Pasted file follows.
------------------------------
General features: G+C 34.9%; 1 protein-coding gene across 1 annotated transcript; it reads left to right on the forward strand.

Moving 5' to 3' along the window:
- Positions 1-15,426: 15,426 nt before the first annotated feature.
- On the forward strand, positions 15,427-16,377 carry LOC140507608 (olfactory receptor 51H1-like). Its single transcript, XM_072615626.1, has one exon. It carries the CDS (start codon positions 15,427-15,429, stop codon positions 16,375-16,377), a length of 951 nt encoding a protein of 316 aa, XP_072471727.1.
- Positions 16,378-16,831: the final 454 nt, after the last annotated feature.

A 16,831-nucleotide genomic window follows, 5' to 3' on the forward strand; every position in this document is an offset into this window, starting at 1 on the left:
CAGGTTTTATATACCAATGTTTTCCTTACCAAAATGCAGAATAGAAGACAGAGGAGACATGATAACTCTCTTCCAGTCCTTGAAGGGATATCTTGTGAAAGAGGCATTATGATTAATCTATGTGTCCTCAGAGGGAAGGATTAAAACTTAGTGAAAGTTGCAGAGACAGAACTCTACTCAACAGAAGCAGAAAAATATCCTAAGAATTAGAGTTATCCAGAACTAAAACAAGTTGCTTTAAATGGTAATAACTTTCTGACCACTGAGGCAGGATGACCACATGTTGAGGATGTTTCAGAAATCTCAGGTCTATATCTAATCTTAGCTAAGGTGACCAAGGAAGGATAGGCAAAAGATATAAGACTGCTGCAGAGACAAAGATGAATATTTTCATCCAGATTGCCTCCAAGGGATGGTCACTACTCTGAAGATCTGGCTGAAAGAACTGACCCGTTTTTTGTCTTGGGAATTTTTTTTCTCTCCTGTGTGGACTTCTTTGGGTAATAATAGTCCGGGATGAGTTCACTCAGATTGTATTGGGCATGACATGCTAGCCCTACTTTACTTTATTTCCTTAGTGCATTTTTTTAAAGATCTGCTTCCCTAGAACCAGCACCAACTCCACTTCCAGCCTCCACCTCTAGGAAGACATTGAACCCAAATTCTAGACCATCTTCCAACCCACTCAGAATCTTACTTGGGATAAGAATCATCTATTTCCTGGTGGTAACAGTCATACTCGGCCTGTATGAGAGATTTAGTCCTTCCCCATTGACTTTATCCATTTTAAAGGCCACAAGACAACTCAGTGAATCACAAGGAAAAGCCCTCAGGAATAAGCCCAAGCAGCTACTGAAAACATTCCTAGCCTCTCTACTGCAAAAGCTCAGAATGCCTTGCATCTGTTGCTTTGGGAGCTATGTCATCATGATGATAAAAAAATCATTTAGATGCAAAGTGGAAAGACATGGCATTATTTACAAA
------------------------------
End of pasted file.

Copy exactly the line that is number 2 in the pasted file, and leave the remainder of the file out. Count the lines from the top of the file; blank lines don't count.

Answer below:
Moving 5' to 3' along the window: